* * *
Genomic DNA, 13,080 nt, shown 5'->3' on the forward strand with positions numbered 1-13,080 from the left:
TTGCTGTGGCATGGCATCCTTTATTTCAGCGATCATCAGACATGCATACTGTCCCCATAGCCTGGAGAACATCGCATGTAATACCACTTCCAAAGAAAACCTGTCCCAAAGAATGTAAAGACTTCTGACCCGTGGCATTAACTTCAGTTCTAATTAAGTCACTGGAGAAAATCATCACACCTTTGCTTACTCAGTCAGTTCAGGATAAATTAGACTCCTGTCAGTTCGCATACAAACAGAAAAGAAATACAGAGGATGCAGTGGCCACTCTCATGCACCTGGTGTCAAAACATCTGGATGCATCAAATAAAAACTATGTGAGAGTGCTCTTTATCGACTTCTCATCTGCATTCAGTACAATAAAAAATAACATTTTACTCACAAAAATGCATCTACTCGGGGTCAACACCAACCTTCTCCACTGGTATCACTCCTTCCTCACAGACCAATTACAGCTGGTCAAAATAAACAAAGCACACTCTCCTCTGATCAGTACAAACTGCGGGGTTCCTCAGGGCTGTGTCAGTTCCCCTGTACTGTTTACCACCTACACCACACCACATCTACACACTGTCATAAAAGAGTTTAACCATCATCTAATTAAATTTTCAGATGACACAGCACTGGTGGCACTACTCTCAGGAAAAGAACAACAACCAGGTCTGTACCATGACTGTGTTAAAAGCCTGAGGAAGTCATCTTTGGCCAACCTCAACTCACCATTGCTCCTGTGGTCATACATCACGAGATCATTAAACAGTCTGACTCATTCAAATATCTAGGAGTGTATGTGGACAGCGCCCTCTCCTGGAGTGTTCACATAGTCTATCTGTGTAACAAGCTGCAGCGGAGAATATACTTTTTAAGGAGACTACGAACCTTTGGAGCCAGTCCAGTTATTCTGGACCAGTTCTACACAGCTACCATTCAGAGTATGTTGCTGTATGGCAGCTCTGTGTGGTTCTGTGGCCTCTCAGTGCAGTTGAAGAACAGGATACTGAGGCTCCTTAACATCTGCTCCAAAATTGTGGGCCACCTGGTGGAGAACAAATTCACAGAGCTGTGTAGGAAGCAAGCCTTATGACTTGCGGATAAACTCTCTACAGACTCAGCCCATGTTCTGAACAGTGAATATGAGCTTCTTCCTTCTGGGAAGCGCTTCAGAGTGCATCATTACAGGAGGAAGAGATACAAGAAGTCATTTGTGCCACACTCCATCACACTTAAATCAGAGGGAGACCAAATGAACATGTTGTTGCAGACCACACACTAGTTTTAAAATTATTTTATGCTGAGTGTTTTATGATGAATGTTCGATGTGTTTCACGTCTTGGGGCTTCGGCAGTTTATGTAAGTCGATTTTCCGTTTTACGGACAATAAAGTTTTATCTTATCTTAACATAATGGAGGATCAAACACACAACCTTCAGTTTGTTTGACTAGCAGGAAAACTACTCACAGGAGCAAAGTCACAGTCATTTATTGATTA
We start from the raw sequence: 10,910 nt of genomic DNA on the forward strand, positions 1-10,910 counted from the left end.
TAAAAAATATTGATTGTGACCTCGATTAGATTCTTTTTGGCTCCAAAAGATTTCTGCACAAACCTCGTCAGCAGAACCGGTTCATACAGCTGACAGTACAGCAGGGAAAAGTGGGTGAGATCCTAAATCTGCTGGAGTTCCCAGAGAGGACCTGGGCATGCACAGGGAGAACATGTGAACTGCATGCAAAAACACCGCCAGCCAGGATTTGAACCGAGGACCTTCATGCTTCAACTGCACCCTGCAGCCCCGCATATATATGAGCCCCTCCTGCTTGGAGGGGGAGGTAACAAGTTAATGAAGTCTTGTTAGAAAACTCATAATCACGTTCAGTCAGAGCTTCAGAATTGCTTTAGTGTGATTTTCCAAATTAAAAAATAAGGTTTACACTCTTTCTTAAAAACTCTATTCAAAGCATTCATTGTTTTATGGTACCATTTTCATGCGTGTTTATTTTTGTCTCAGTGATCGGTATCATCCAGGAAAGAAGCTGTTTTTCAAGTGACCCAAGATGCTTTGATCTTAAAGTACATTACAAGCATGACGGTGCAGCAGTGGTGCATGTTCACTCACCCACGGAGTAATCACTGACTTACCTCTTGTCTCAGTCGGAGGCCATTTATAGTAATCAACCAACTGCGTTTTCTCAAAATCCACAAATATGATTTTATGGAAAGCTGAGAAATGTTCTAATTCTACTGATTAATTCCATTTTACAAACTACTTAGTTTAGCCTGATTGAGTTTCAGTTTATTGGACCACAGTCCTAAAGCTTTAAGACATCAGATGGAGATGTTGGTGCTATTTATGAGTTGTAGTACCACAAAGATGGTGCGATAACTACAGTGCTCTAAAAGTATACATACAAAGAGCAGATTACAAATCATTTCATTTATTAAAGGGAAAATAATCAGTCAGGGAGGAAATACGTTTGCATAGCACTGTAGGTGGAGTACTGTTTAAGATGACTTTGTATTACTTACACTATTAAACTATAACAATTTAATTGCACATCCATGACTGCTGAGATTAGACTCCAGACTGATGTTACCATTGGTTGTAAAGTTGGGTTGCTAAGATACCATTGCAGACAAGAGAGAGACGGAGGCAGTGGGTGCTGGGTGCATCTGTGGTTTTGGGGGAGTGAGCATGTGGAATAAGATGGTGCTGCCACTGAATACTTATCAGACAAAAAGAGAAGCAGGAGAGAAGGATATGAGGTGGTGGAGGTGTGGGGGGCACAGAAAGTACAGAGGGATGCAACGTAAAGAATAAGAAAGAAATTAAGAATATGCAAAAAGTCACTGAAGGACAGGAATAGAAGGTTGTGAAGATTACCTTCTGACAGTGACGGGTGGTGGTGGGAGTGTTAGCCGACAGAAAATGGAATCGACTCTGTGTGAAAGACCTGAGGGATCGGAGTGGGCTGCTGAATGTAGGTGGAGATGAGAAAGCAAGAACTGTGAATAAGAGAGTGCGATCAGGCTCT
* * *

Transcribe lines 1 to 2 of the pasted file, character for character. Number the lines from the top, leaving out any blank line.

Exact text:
Genomic DNA, 13,080 nt, shown 5'->3' on the forward strand with positions numbered 1-13,080 from the left:
TTGCTGTGGCATGGCATCCTTTATTTCAGCGATCATCAGACATGCATACTGTCCCCATAGCCTGGAGAACATCGCATGTAATACCACTTCCAAAGAAAACCTGTCCCAAAGAATGTAAAGACTTCTGACCCGTGGCATTAACTTCAGTTCTAATTAAGTCACTGGAGAAAATCATCACACCTTTGCTTACTCAGTCAGTTCAGGATAAATTAGACTCCTGTCAGTTCGCATACAAACAGAAAAGAAATACAGAGGATGCAGTGGCCACTCTCATGCACCTGGTGTCAAAACATCTGGATGCATCAAATAAAAACTATGTGAGAGTGCTCTTTATCGACTTCTCATCTGCATTCAGTACAATAAAAAATAACATTTTACTCACAAAAATGCATCTACTCGGGGTCAACACCAACCTTCTCCACTGGTATCACTCCTTCCTCACAGACCAATTACAGCTGGTCAAAATAAACAAAGCACACTCTCCTCTGATCAGTACAAACTGCGGGGTTCCTCAGGGCTGTGTCAGTTCCCCTGTACTGTTTACCACCTACACCACACCACATCTACACACTGTCATAAAAGAGTTTAACCATCATCTAATTAAATTTTCAGATGACACAGCACTGGTGGCACTACTCTCAGGAAAAGAACAACAACCAGGTCTGTACCATGACTGTGTTAAAAGCCTGAGGAAGTCATCTTTGGCCAACCTCAACTCACCATTGCTCCTGTGGTCATACATCACGAGATCATTAAACAGTCTGACTCATTCAAATATCTAGGAGTGTATGTGGACAGCGCCCTCTCCTGGAGTGTTCACATAGTCTATCTGTGTAACAAGCTGCAGCGGAGAATATACTTTTTAAGGAGACTACGAACCTTTGGAGCCAGTCCAGTTATTCTGGACCAGTTCTACACAGCTACCATTCAGAGTATGTTGCTGTATGGCAGCTCTGTGTGGTTCTGTGGCCTCTCAGTGCAGTTGAAGAACAGGATACTGAGGCTCCTTAACATCTGCTCCAAAATTGTGGGCCACCTGGTGGAGAACAAATTCACAGAGCTGTGTAGGAAGCAAGCCTTATGACTTGCGGATAAACTCTCTACAGACTCAGCCCATGTTCTGAACAGTGAATATGAGCTTCTTCCTTCTGGGAAGCGCTTCAGAGTGCATCATTACAGGAGGAAGAGATACAAGAAGTCATTTGTGCCACACTCCATCACACTTAAATCAGAGGGAGACCAAATGAACATGTTGTTGCAGACCACACACTAGTTTTAAAATTATTTTATGCTGAGTGTTTTATGATGAATGTTCGATGTGTTTCACGTCTTGGGGCTTCGGCAGTTTATGTAAGTCGATTTTCCGTTTTACGGACAATAAAGTTTTATCTTATCTTAACATAATGGAGGATCAAACACACAACCTTCAGTTTGTTTGACTAGCAGGAAAACTACTCACAGGAGCAAAGTCACAGTCATTTATTGATTA